The Live Music Forum
Hamish Birchall Bulletin
Tuesday 4th July 2007 -Sharkey to announce Act's negative impact on small gigs
Feargal Sharkey will announce tomorrow that the Licensing Act has harmed 'some very small scale live music events'. His comments will accompany publication by DCMS of the long-awaited Live Music Forum report.
The report tries to square the circle of the claimed overall neutral effect on live music with a negative impact on small venues. In December 2006 DCMS published statistics showing 40% of smaller venues had lost any automatic entitlement to live music as a result of the new licensing regime.
As predicted, the report's 28 recommendations will include an exemption for venues with a capacity up to 100, and an exemption for 'acoustic music'. In this respect the report reinforces the announcement by the Musicians' Union on 11 June in which it declared its opposition to the Act and asked the Secretary of State at DCMS (now James Purnell, a former licensing minister) to implement five recommendations in order to fulfill ministers' promises that the Act would be better for live music. The recommendations include an exemption for venues up to 100 capacity:
The LMF report comes hot on the heels of y esterday's lame and somewhat misleading response by Number 10 Downing Street to the 79,903 people who had signed the online live music petition:
The tone of the Number 10 statement suggests that there will be no retreat from their belief that a piano in a bar is greater threat to society than big screen football. It claimed no evidence of a negative impact 'on the amount of live music'. But, of the surveys carried out to date, only the MORI survey of 2004 conducted a year before the current licensing regime came into effect attempted to measure gig frequency. That survey has yet to be repeated.
The government response to the LMF and MU recommendations remains unclear. Number 10's petition response doesn't mention the MU recommendations, although it includes a vague reference to DCMS having already 'set out areas where it thinks changes might be made to reduce further administrative burdens'. However, there is no link or reference to the DCMS proposals to cut red tape. Number 10 concludes with a promise to 'look closely' at the LMF recommendations when they are published.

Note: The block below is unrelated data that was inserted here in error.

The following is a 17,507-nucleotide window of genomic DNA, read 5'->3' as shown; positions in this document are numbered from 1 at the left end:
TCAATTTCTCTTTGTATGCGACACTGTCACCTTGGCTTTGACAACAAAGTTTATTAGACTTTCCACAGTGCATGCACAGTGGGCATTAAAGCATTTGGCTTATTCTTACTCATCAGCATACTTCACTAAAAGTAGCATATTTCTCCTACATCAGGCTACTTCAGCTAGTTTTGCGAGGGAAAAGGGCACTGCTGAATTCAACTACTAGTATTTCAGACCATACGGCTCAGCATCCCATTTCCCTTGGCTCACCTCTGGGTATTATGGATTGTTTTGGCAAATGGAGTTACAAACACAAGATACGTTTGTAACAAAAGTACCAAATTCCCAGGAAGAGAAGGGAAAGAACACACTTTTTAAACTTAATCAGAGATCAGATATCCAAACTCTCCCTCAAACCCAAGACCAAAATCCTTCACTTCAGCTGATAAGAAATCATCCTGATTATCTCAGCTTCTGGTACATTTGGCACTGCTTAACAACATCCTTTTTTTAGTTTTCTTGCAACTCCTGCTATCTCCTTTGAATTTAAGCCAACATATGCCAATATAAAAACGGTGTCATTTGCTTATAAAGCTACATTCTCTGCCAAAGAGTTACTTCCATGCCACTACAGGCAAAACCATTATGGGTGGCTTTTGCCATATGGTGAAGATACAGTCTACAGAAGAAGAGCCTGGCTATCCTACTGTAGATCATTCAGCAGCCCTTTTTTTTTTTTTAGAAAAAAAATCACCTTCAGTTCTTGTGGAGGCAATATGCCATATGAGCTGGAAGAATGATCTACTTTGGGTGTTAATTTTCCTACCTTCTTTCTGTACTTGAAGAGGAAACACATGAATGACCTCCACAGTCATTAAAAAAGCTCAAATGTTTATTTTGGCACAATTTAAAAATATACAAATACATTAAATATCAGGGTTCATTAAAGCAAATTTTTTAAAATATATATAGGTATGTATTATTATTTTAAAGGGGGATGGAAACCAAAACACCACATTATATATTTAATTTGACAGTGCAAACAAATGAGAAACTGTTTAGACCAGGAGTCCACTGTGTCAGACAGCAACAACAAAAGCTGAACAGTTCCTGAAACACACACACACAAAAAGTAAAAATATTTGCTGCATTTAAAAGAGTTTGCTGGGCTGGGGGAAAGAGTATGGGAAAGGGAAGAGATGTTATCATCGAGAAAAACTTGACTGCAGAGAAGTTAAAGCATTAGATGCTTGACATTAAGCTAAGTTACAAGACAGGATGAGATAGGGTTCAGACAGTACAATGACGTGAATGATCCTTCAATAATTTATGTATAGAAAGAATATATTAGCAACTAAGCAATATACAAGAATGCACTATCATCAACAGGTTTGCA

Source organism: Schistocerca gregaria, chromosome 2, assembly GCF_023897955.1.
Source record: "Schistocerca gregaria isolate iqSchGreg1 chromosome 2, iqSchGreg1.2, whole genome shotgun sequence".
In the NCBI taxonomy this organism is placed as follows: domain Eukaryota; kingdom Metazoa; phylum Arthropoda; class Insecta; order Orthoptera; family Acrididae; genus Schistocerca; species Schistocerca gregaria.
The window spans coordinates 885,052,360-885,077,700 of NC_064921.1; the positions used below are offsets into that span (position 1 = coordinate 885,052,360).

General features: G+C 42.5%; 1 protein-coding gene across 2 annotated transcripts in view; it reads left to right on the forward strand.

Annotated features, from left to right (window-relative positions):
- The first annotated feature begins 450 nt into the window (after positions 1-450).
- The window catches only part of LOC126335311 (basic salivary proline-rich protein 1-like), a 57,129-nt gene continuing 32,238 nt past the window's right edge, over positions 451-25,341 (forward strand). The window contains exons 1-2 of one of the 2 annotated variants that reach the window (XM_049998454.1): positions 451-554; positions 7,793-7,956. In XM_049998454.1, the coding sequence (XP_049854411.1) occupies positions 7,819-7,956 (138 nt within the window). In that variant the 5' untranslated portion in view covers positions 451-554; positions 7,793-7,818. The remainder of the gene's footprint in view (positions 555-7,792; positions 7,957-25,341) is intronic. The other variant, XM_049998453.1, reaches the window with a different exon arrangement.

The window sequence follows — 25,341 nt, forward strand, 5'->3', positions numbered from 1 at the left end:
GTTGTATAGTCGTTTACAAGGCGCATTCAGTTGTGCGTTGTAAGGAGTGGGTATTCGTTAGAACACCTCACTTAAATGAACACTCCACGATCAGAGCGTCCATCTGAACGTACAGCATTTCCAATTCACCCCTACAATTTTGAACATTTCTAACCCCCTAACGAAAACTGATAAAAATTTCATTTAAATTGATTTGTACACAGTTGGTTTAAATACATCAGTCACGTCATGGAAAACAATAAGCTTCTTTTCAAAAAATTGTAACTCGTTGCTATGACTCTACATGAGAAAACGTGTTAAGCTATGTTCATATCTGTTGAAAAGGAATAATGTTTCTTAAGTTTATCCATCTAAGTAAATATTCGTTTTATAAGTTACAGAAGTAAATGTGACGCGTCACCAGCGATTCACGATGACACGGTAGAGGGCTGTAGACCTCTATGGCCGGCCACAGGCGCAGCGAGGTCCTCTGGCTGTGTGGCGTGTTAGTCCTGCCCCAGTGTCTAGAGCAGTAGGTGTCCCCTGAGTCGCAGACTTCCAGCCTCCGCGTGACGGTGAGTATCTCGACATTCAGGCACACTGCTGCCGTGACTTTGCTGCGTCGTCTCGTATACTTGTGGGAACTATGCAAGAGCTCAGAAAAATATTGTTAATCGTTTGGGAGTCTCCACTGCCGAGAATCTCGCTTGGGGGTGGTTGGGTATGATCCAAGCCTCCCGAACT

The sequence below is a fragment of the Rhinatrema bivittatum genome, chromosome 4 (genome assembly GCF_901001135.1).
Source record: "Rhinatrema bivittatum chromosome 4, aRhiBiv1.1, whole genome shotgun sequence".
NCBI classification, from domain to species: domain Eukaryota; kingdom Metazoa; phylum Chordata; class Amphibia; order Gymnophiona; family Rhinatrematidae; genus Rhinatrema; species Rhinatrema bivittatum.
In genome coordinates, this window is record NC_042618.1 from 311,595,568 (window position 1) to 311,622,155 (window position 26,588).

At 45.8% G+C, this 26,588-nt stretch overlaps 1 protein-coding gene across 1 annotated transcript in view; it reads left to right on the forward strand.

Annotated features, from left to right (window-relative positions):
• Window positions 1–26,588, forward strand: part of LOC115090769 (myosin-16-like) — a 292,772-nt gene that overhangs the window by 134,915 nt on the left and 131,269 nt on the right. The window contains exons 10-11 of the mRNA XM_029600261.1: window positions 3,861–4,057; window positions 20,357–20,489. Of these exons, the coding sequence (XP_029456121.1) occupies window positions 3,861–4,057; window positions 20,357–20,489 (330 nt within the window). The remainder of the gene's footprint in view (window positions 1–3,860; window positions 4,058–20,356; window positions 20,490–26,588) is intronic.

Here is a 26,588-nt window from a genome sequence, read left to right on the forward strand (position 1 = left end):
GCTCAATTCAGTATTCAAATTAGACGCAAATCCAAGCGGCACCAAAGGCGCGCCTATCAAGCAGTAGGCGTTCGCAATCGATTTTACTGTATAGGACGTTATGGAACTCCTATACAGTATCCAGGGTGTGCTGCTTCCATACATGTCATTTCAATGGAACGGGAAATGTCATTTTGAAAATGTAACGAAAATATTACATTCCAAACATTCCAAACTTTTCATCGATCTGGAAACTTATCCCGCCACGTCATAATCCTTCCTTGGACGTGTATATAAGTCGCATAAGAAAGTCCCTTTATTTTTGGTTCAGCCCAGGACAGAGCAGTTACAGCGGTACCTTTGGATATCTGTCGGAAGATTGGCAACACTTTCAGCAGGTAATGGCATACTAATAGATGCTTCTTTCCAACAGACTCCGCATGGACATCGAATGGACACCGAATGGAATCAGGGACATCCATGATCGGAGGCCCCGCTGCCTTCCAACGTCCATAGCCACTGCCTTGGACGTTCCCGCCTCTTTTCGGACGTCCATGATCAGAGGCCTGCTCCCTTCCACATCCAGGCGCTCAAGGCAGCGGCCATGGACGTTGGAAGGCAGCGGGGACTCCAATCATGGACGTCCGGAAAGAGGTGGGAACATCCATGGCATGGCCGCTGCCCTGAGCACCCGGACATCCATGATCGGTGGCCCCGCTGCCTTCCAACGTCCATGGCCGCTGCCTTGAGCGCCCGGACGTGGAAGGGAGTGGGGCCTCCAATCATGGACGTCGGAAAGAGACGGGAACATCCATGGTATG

When alluding to the DCMS response, perhaps Number 10 had in mind the revised Licensing Guidance, published by DCMS on Thursday 28 June. This includes a redrafted section on the 'incidental music' exemption. See DCMS press release:
Earlier this year DCMS promised to make clear in legislation that busking and carol singing should not be caught by licensing. Several local authorities had already published guidance of their own to the effect that busking was caught by the Act - and had made clear they would not change their position until the law was changed.
The redrafted Guidance may help buskers and carol singers to some extent, but it is doubtful that the revisions would help a licensee decide whether or not to promote a small gig in a bar without an authorisation for live music under the Licensing Act.
The revised guidance suggests that a live music event could be advertised, and provided it was not 'the main attraction or one of the main attractions', and provided it wasn't the main reason people attended, and provided the music volume doesn't 'predominate over other activities' - it might qualify for the exemption.
But local authorities are not bound by the Guidance. The Act takes precedence. Given their already documented opposition to the LMF's proposed exemptions, cited in the recently leaked draft LMF report, many are likely to continue to interpret the incidental exemption restrictively. Who is to say whether a performance by an acoustic trio in a bar is predominating over other activities? If a licensing officer thinks it does, even if no-one has complained, then the licensee without a live music authorisation could face a criminal prosecution, a fine up to £20,000 and six months in jail.
Only the exemptions now proposed by the LMF and MU could prevent that.